Adverbs of Manner: Rules and Examples | Grammar

What are Adverbs of Manner?

Adverbs of manner are the largest group of adverbs. Some of them can be used as either adjectives or adverbs. Adverbs of manner are formed by adding –ly to the corresponding adjectives.

For example:

  • bad – badly
  • clear – clearly
  • rapid – rapidly
  • complete – completely
  • surprising – surprisingly

Adverbs of Manner: Rules and Examples | Grammar

 

Rules for Forming Adverbs of Manner

Adjectives ending in -ic

When the adjective ends in –ic, the syllable al is usually added before the –ly ending.

For example:

drastic – drastically

frantic – frantically

specific – specifically

Adjectives ending in -le

  • When the adjective ends in -le preceded by a consonant, the final –e is usually changed to -y.

For example:

simple – simply

preferable – preferably

gentle – gently

  • When the adjective ends in –le preceded by a vowel, we simply add –ly to the adjective.

For example:

agile – agilely

sole – solely

Exception:

whole – wholly

Adjectives ending in -ll

When the adjective ends in –ll, only –y is added.

For example:

dull – dully

full – fully

shrill – shrilly

Adjectives ending in –ue

When the adjective ends in –ue, we omit the final –e and add –ly.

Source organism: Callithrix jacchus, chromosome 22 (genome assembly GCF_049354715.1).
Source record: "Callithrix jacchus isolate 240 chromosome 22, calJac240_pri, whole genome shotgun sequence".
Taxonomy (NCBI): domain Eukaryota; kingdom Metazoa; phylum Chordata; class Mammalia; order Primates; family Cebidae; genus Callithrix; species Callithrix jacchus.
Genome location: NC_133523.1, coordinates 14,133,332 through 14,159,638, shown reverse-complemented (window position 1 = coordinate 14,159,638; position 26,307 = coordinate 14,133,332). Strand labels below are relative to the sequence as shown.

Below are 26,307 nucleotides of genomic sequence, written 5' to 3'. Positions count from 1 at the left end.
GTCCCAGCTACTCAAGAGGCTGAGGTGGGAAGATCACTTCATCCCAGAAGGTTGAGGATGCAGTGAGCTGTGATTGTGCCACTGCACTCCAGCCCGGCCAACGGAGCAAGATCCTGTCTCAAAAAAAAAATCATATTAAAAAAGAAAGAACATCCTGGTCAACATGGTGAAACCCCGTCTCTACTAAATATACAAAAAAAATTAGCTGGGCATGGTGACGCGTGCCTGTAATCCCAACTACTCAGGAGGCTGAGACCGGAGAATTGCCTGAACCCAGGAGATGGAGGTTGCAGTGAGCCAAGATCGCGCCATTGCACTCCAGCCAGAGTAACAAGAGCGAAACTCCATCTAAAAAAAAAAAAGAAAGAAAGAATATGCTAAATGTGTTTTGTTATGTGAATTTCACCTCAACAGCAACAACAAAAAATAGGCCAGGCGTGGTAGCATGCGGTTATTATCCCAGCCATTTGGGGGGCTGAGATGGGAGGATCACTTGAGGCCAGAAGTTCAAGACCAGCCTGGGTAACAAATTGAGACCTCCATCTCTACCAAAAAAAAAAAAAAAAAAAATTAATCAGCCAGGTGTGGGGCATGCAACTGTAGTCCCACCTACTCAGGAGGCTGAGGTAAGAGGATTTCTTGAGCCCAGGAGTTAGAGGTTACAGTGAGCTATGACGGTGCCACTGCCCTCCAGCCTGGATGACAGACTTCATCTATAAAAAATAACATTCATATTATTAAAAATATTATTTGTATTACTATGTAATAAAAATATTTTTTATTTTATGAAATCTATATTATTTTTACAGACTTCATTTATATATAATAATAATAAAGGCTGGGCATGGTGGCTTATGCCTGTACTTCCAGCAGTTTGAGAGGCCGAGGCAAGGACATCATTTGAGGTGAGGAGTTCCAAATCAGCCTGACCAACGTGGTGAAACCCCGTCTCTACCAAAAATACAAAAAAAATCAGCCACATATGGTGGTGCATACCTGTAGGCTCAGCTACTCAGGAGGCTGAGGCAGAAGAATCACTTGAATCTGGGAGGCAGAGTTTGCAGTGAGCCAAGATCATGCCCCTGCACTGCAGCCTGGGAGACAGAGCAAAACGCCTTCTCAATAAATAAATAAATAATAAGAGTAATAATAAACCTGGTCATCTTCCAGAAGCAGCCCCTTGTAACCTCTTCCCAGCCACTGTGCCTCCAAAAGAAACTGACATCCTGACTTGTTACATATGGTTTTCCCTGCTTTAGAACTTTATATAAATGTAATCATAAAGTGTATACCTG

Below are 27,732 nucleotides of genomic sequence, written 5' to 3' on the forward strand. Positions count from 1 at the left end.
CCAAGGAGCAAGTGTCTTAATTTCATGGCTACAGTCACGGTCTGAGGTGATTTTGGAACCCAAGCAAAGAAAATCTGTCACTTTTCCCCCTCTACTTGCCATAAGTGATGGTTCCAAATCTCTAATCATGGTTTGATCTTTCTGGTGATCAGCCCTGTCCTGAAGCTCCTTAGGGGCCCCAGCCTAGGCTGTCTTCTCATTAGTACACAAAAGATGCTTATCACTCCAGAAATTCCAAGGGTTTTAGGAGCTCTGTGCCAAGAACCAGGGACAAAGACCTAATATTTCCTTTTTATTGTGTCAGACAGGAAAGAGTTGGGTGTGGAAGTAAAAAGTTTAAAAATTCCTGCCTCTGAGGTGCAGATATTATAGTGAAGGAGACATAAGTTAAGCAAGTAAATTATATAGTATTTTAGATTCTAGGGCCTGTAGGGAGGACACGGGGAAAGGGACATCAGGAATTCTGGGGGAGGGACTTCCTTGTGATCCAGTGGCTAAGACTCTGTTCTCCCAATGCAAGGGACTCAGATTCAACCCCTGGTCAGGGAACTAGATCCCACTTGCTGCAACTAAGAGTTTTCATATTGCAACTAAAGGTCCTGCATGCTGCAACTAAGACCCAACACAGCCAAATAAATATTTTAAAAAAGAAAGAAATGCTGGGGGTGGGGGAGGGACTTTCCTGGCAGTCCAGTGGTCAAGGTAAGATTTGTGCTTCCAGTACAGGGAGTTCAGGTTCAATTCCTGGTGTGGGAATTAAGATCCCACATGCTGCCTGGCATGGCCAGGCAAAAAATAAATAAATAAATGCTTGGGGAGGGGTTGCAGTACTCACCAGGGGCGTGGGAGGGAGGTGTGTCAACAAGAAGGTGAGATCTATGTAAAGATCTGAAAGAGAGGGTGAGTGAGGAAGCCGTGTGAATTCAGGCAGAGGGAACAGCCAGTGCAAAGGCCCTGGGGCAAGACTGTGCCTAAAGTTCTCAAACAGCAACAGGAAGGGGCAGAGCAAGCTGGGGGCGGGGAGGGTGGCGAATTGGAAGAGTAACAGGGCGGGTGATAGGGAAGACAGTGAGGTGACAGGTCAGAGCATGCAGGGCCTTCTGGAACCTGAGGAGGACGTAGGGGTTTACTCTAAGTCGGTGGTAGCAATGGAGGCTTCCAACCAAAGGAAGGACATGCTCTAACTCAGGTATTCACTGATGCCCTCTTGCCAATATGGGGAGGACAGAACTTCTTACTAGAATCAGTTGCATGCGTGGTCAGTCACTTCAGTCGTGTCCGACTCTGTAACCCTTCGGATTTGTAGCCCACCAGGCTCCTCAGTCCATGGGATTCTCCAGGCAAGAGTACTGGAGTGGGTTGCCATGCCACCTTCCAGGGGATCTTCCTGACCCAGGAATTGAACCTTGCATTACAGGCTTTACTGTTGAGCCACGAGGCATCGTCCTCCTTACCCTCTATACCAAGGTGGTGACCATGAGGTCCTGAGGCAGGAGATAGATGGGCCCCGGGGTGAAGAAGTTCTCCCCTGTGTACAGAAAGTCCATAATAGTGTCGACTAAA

For example:

due – duly

true – truly

Adjectives ending in -y

  • When the adjective ends in -y preceded by a consonant, the -y is usually changed to –i before –ly.

For example:

happy – happily

easy – easily

Exception:

shy – shyly

sly – slyly

  • When the adjective ends in -y preceded by a vowel, we simply add –ly to the adjective.

For example:

coy – coyly

grey – greyly

Exception:

gay – gaily

Some Special Cases In Forming Adverbs of Manner

Other types of adverb may also end in –ly

For example:

consequently – Connecting adverb

subsequently – Connecting adverb

frequently – Frequency adverb

generally – Frequency adverb

usually – Frequency adverb

rarely – Frequency adverb

Adverbs of manner which do not use the ending –ly

For example:

fast – fast

hard – hard

little – little

loud – loud or loudly

much – much

straight – straight

good – well

Several adjectives ending in –ly have no corresponding adverbs

For example:

friendly

likely

ugly

lively

silly

lonely

Pairs of adverbs are closely related, but have different meanings

The following pairs of adverbs are closely related, but have different meanings:

hard (with effort) – hardly (scarcely)

high (opposite of low) – highly (very)

late (opposite of early) – lately (recently)

near (opposite of far) – nearly (almost)

wide (opposite of narrow) – widely (commonly)

Types of Adverbs | Video

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